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Open Small, or Open-Shove

A mathematical analysis

by Matt Matros |  Published: Oct 15, 2010


Matt MatrosIt’s fairly easy to play a short stack in no-limit hold’em; if you like your hand, you go all in, and if you don’t, you fold. The difficulties arise, however, when you have a stack that’s just a little too big to be called “short.” What do you do with a stack that’s small enough to reasonably move all in, but big enough to reasonably open for a smaller, more standard raise? Some players simply pretend that this problem doesn’t exist. Even with a medium-sized stack and a marginal-but-playable preflop hand, they move all of their chips to the center and get on with their lives. For the more thoughtful tournament players, however, the dilemma of the “small-medium” stack (which, I guess, is what I’ll call it) is a tough one to ponder.

The temptation to just move all in with your small-medium stack is quite strong. After all, this play is almost never a big mistake. Here’s an example: You have K-10 offsuit in the hijack seat, and a stack of 3,000. The blinds are 100-200 with a 25 ante at a nine-handed table, everyone has you covered, and it’s folded to you. You decide to go the most basic route and move all in. If the players behind you are fairly typical, you can expect the cutoff to call you with something like 6-6+ and A-Q+, and the big blind with something like 3-3+ and A-10+. These ranges have the cutoff calling 6.2 percent of the time, and the big blind 10 percent of the time.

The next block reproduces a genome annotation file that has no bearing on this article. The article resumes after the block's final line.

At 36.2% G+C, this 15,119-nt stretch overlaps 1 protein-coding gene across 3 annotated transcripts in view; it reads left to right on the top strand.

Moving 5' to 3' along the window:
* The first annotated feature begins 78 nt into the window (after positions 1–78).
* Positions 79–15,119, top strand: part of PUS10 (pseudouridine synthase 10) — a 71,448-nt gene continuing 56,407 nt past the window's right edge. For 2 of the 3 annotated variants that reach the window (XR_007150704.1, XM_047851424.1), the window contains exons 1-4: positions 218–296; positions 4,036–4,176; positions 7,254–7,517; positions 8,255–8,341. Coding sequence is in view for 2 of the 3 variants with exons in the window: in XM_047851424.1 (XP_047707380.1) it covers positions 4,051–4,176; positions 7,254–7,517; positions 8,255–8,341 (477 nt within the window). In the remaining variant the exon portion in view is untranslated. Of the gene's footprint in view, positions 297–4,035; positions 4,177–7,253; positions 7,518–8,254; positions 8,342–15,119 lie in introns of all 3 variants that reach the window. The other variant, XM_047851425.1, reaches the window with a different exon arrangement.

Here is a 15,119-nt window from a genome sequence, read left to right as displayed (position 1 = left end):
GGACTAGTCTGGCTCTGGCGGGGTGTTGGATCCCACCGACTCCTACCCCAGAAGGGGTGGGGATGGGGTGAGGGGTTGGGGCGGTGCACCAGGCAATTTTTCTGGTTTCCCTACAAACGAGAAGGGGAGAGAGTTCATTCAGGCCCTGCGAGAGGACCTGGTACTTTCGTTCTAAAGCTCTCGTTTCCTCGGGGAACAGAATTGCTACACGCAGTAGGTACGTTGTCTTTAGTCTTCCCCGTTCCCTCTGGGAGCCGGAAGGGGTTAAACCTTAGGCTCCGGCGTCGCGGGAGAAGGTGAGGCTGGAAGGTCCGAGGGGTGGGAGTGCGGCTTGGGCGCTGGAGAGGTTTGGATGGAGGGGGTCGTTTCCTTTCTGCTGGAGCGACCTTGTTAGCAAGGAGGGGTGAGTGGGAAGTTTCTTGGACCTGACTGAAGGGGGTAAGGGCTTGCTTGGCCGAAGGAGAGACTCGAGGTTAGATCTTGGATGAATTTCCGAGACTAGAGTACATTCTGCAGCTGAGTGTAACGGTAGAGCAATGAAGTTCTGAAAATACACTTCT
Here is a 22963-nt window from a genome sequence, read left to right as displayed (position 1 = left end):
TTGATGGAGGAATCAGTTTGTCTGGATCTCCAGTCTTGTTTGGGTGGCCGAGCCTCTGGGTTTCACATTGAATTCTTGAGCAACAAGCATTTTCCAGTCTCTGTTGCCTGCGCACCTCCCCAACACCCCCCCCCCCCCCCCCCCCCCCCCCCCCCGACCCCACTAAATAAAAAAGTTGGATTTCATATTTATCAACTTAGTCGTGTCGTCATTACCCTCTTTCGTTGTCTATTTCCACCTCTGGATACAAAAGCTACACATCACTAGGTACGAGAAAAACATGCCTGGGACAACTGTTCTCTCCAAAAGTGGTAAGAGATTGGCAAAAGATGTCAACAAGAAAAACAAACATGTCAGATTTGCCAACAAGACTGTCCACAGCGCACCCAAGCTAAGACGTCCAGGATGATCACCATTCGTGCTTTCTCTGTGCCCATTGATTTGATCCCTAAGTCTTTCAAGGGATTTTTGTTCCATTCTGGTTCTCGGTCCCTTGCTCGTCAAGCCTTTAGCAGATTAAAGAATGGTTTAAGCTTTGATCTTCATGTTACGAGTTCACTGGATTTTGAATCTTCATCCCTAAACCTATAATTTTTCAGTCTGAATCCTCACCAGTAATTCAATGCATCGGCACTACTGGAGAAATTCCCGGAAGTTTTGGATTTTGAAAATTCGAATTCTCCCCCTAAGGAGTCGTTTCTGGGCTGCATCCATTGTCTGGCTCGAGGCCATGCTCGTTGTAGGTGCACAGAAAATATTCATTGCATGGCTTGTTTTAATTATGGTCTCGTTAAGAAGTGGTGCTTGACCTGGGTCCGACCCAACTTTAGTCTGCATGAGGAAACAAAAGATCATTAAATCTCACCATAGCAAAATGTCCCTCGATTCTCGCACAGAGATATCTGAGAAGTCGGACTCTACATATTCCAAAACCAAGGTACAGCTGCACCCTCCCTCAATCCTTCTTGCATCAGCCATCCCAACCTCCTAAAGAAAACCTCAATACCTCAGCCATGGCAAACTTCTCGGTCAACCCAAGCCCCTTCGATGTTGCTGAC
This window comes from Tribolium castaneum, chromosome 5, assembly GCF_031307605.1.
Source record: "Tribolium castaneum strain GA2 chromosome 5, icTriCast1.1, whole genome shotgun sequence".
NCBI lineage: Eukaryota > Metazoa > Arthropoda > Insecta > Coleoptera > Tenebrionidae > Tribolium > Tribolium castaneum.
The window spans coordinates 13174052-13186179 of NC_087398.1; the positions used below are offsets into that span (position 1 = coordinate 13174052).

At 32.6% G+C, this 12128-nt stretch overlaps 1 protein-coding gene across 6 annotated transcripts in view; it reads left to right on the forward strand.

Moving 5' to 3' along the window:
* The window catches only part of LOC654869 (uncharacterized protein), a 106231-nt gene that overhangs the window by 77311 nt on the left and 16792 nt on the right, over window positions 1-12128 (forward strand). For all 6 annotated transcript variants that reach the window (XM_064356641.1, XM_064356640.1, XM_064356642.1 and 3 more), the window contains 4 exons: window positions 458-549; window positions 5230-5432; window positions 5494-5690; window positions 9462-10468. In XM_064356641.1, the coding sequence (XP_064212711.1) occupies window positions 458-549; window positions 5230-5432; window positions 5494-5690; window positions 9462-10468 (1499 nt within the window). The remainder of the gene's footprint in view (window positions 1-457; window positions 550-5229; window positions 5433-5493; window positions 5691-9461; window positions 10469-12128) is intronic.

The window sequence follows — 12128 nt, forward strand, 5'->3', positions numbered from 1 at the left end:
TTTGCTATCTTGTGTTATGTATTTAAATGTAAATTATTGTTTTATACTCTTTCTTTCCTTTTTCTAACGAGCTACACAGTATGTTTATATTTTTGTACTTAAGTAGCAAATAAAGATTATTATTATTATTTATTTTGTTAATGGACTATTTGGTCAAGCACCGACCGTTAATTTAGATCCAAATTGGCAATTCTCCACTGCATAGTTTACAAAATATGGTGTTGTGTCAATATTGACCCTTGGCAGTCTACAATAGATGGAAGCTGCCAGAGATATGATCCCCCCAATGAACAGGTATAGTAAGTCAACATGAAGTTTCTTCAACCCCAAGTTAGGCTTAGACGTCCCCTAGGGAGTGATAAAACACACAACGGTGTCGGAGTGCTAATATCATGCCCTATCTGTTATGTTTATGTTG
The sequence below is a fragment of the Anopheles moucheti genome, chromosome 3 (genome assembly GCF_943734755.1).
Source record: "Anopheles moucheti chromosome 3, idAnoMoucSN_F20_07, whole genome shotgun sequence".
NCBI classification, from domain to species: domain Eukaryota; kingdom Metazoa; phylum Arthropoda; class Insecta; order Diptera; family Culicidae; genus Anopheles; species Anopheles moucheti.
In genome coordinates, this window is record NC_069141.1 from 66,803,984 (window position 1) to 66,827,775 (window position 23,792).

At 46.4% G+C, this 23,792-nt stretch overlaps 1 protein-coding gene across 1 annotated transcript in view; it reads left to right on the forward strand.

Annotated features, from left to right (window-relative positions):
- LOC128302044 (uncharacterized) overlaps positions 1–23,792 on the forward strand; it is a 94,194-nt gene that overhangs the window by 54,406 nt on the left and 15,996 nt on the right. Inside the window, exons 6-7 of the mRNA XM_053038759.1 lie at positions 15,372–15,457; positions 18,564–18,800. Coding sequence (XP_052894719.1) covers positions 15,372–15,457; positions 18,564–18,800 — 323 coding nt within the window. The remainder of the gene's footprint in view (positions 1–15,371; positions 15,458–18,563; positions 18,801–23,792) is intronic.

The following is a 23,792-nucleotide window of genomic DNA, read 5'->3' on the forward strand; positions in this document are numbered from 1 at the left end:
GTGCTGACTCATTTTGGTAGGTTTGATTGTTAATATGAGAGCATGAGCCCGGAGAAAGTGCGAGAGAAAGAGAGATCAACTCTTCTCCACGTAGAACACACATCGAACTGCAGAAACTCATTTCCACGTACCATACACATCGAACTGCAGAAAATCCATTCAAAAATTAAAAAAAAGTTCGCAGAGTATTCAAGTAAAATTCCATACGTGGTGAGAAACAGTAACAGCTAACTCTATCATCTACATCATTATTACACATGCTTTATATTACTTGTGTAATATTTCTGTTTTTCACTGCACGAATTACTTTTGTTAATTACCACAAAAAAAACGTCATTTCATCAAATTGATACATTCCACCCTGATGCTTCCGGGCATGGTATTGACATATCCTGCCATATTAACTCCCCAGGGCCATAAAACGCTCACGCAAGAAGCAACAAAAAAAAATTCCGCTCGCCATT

We’ll say that the button calls 8 percent of the time, and the small blind 8.5 percent of the time. To calculate how often at least one player will call, we need to figure out the chance that everyone will fold. To do that, we multiply the folding chances for each individual opponent. Everyone folds, then, .938 × .92 × .915 × .9 = 71 percent of the time.

If we automatically lost every time we got called, this all-in move would be a bad play, as we’re risking 3,000 to win 525 (100 small blind + 200 big blind + 225 in antes). Luckily, we don’t automatically lose when called. Depending on who calls us, we have between 33.6 percent and 35.7 percent equity when called. To simplify things a little and speed up the calculation, let’s just assume that we have 35 percent equity when called (this will be very close to the correct number). This means that when we move in, everyone folds 71 percent of the time and we win 525, we get called and lose 3,000 18.9 percent of the time (29 percent x 65 percent), and we get called and win somewhere between 3,325 and 3,525 10.2 percent of the time (29 percent x 35 percent). Let’s compromise and say 3,450. (I’m also ignoring the rare case of getting called in two or more spots.) Our equity from moving in, then, is (.71 × 525) – (.189 × 3,000) + (.102 × 3,450) = 158. So, the all-in play shows a profit of about three-quarters of a big blind against these typical players, which is an excellent result.

Many people get this far into the analysis and are satisfied that moving in is the best play. Yet, all we’ve really shown is that if the profiles of our opponents are correct, moving in is better than simply folding. What if we consider another play — namely, opening for a raise to 500? Could that be even better than moving in? It’s much harder to provide a definitive answer for how much value this play has. We’d need to make a lot more assumptions about how our opponents play, and then we’d need to do a lot more math. Here are some of the questions that we’d have to answer: How often would our opponents call? How often would they reraise? If they called preflop, how often would they fold on the flop? How often would they raise? Would they ever just call?